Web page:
CANNES, France -- The 2013 Cannes Film Festival came to a close on Sunday evening. Earlier in the day in Paris, an estimated 150,000 bigots took to the streets to protest the legalization of gay marriage a few days ago in France. Somewhat ironically, in the evening in Cannes, to lengthy and enthusiastic applause, the Palme d’Or went to writer-director Abdellatif Kechiche’s three-hour-long lesbian love story "Blue Is the Warmest Color / La Vie d’Adèle."
Kechiche’s film offers a portrayal of the relationship between a 15-year-old high-school student Adèle (Adèle Exarchopoulos) and an Older Woman, Emma (twenty-something Léa Seydoux). Prior to the closing ceremony, it had already taken home the International Film Critics’ FIPRESCI Prize for a film in the Cannes Film Festival’s Official Competition.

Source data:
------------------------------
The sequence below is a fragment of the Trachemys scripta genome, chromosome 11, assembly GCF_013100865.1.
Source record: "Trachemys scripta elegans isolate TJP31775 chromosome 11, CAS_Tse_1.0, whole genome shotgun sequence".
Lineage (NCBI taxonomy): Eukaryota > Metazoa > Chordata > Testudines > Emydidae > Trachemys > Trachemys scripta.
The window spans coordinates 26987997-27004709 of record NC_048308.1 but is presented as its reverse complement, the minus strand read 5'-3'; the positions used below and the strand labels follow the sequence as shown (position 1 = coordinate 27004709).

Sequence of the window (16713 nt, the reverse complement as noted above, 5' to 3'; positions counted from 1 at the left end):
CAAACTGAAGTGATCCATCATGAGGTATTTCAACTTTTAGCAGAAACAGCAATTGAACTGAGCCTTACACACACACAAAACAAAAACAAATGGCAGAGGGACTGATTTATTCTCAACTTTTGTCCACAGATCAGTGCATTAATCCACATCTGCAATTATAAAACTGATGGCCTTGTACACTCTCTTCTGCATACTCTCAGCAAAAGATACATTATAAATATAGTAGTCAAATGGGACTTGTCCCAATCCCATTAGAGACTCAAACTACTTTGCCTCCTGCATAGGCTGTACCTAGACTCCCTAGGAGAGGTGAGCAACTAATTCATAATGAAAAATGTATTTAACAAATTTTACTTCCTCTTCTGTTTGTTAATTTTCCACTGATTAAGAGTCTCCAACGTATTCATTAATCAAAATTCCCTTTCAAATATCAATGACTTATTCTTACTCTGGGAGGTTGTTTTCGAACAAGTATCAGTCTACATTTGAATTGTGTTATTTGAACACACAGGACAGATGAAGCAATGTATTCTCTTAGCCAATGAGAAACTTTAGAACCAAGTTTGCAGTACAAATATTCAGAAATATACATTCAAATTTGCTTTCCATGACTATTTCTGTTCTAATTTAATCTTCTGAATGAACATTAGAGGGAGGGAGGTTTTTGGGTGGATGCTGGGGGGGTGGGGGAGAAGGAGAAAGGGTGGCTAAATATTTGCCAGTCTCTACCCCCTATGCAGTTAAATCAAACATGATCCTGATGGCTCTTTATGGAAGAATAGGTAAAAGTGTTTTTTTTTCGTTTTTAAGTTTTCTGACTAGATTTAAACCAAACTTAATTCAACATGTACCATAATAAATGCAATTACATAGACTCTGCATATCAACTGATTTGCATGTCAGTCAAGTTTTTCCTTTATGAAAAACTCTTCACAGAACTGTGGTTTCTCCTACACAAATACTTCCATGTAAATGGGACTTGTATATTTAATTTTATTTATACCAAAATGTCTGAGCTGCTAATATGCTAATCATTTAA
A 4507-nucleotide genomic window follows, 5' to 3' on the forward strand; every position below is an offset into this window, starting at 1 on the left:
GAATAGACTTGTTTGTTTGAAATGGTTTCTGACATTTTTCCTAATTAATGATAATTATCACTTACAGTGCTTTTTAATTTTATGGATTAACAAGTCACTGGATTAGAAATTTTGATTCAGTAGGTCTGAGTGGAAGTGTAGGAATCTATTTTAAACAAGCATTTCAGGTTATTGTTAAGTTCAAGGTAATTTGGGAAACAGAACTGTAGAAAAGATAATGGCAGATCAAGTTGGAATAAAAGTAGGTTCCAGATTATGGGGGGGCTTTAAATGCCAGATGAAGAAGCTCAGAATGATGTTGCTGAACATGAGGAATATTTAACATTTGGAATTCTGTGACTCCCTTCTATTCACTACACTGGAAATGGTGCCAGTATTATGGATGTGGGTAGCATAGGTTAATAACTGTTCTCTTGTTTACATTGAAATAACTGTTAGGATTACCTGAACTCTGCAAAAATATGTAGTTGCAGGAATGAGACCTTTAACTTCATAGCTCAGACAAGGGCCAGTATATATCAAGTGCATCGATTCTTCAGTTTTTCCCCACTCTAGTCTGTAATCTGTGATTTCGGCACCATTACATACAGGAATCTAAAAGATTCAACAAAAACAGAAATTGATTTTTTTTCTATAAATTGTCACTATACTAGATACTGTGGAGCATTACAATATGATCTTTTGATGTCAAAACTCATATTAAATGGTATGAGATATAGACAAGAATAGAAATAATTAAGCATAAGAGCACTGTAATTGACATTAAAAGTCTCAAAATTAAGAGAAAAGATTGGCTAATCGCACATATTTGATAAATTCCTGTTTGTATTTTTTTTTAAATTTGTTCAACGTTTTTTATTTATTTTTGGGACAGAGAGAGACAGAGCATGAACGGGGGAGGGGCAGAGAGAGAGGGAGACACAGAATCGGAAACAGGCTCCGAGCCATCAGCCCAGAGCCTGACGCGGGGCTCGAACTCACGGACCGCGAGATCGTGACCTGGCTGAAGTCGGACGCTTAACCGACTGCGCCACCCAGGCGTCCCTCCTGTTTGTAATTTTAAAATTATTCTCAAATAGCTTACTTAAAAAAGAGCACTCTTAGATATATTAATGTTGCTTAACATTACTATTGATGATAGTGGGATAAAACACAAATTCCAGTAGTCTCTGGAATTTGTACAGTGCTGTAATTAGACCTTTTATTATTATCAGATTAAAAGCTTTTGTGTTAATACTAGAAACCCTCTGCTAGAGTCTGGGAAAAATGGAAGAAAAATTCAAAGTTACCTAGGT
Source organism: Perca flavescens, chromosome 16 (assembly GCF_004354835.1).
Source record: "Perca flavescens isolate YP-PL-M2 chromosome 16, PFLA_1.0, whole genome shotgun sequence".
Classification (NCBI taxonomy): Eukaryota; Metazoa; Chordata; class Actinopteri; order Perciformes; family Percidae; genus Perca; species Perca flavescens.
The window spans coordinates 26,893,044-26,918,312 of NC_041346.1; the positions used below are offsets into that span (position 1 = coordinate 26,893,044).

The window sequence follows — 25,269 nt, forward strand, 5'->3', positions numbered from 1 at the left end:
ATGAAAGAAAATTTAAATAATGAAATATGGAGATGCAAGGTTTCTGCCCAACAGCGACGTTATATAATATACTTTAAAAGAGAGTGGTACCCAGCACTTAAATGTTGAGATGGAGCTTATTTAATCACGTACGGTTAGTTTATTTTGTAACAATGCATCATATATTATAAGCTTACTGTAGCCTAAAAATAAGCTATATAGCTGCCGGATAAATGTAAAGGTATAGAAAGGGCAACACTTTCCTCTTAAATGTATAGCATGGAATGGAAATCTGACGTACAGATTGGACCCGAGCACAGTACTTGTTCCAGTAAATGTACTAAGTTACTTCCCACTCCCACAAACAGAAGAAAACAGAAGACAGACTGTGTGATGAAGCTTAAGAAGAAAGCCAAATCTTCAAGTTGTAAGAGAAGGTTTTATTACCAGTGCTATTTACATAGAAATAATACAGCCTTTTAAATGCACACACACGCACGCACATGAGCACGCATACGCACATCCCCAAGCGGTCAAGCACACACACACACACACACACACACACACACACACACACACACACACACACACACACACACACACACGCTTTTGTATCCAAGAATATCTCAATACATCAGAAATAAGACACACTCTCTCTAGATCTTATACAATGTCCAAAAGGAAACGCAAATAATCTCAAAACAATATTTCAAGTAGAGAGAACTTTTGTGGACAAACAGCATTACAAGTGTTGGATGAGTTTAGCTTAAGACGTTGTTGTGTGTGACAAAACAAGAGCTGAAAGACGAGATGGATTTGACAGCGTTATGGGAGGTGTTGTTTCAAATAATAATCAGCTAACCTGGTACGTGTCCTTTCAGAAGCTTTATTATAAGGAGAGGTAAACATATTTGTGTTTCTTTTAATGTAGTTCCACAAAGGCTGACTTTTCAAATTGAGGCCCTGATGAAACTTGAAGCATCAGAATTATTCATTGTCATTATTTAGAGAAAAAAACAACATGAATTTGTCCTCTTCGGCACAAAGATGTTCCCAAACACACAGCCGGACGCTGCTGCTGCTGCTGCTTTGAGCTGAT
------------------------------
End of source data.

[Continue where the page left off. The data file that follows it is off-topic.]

"Blue is the Warmest Color" caused quite a stir among certain sensitive Cannes attendees. Curiously, not so much because of the sexual / romantic relationship between an underage adolescent and a woman in her 20s — the Older Woman would be a district attorney’s dream in a number of countries — but because Kechiche doesn’t refrain from graphic depictions of lesbian sex. You’d think we’re in 1913 — but no, as those anti-gay marriage demonstrations in Paris make clear. This is very much 2013.
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